In the years since writing my second novel, To the Left of Death, I’ve found there are additional challenges in marketing trauma based stories.
To the Left of Death largely focuses on surviving trauma. The central story is about a teacher who was present when a student’s father was shot and killed. It also includes stories about domestic violence, sexual harassment and assault, human trafficking, and death of a loved one.
While those are heavy topics, the main themes of the book are trauma recovery and finding supportive connections with others. At book events, I often find myself both warning readers of the dark topics in this story and reassuring them of its hopeful arc, while also trying not to give too much of the plot away.
The Emotional Factor
In some ways, To the Left of Death, is the novel I’m most proud of writing. I put a lot of myself into the story, in various ways, and the first-person narrative made me dig deep. The narration is rambling and raw, and sometimes relayed through a haze of alcohol. It attempts to capture the feeling of post-traumatic symptoms like dissociation, depersonalization, and memory loss. In short, it is an emotional book.
When selling the book, I hope that it will resonate in a positive way with people who live with their own post traumatic stress responses. I also worry it might be an upsetting read for those who prefer to shut out the messier parts of our world. Or that it will be dismissed as being too heavy. Which it might be for some readers, though I’ve often been surprised by the positive responses I’ve gotten from people I had expected to pass on such an emotionally-fraught story.
The Credibility Factor
While I drew on many of my own trauma experiences, I sometimes fear potential readers will say, Who are you to write about trauma? I suspect that’s a fear for many people when marketing trauma based stories.
To combat that fear, I’m tempted to lean into my personal story. I had a traumatic adolescence. I live with complex PTSD. I’ve spent decades in and out of therapy, learning how to have a happy, functional life while accepting that elements of my past trauma will always be part of who I am.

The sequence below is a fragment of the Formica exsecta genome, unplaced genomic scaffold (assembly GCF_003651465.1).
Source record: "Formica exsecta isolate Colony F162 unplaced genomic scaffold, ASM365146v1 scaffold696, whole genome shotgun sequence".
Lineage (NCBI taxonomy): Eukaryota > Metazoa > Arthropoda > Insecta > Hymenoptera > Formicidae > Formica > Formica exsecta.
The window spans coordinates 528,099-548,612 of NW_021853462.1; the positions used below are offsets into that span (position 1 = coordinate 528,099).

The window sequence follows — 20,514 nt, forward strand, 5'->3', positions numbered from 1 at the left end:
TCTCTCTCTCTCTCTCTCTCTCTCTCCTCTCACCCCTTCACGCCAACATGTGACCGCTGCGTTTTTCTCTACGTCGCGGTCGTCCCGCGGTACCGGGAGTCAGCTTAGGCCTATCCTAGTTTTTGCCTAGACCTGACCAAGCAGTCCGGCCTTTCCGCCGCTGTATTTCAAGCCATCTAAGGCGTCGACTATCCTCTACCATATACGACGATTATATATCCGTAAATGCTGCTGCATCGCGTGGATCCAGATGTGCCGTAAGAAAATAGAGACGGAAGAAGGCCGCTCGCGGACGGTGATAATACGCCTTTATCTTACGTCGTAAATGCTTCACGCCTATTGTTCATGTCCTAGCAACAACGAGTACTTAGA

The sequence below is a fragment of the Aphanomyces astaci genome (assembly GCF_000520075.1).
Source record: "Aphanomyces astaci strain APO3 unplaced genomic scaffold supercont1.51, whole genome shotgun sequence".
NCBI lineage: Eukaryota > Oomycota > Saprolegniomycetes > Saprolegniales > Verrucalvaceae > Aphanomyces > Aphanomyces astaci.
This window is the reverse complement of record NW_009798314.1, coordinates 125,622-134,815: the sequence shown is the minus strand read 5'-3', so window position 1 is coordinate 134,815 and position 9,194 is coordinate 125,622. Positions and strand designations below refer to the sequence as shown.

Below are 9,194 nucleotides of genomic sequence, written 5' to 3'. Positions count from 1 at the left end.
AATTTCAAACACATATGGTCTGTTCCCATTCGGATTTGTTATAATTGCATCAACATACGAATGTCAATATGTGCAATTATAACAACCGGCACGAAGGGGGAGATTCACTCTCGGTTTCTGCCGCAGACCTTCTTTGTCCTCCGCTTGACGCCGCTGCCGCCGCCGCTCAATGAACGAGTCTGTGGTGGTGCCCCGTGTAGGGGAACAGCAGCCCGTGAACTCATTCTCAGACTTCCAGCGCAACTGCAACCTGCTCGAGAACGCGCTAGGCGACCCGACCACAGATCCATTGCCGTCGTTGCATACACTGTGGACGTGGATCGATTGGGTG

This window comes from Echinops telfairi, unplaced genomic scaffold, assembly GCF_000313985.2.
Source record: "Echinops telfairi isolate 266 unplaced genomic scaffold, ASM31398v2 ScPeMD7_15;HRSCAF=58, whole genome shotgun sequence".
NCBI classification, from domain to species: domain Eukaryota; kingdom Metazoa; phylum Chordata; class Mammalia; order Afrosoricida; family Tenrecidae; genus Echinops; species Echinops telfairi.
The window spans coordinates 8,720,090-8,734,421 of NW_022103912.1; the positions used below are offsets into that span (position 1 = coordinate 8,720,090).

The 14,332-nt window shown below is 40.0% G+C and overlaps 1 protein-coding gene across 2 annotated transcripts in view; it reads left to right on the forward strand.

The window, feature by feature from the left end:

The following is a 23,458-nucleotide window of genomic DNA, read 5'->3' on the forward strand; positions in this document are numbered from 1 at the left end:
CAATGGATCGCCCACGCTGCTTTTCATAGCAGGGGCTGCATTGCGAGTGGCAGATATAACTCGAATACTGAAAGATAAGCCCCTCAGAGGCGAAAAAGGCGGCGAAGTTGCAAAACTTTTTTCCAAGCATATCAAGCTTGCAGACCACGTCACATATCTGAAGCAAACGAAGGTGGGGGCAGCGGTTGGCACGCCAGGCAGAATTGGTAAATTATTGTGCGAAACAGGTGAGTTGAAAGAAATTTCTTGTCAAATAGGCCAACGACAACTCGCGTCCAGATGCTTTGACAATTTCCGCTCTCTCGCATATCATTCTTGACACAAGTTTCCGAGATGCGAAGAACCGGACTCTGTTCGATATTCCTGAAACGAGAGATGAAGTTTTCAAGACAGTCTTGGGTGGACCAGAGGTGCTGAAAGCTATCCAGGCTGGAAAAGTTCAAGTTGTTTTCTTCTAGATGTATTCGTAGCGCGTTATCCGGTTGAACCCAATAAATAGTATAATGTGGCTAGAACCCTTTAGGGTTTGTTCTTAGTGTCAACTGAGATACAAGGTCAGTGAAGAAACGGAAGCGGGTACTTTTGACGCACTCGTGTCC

Yet, I’m cautious in saying too much about my life experiences because my private life is not open to public dissection. When I do share thoughts on my own trauma (like this post or this one), it’s on my own terms.
The Identity Factor
As humans, we all want to be seen and accepted for who we are. Trauma, especially in childhood and adolescence, can cause complicated identity issues. Some of us have had to work very hard at learning to see and accept parts of ourselves that survived intense trauma. Part of healing may include sharing trauma experiences without shame, but we also don’t want to be defined by those experiences.
As an author, I want to bring my personal knowledge of trauma into some of what I write, but I don’t want that to turn me into a spokesperson for trauma survivors. I am not a mental health professional or an expert in the field of trauma. I can only speak from my own experiences, which will be different for other people.
Furthermore, I am a novelist. I write fiction. My novels are not memoirs. Readers will hopefully find an authenticity to my writing, but sharing fictional stories is very different than sharing actual stories from my life. Admitting that I draw from my trauma experiences is not an invitation to push for information about my private life or make assumptions about who I am.
The Judgment Factor
Sadly, some people are insensitive jerks. They judge everyone through their narrow perspective and ignorance. They make fun of trigger warnings and therapy. Sometimes, they claim survivors are trying to cash in on their trauma. They might claim PTSD is made-up or a weakness of character. Or they set a narrow definition of what counts (in their minds) as trauma.
Their ignorance is as vast as their mouths are loud.
These trolls are best left ignored, but their callous comments can still hurt. They often trigger internal doubts. Was my trauma really that bad? Other people have survived worse. Is there something wrong with me? While I have tools to manage those doubts and the associated trauma responses, they can still be painful.
Overall, the benefits of sharing novels that tap into my trauma experiences outweigh the challenges. But I still struggle with marketing trauma based stories, like To the Left of Death.
If you have supportive thoughts or suggestions, I’d like to hear them. If you’re interested in reading To the Left of Death, you can find an excerpt and buying options here.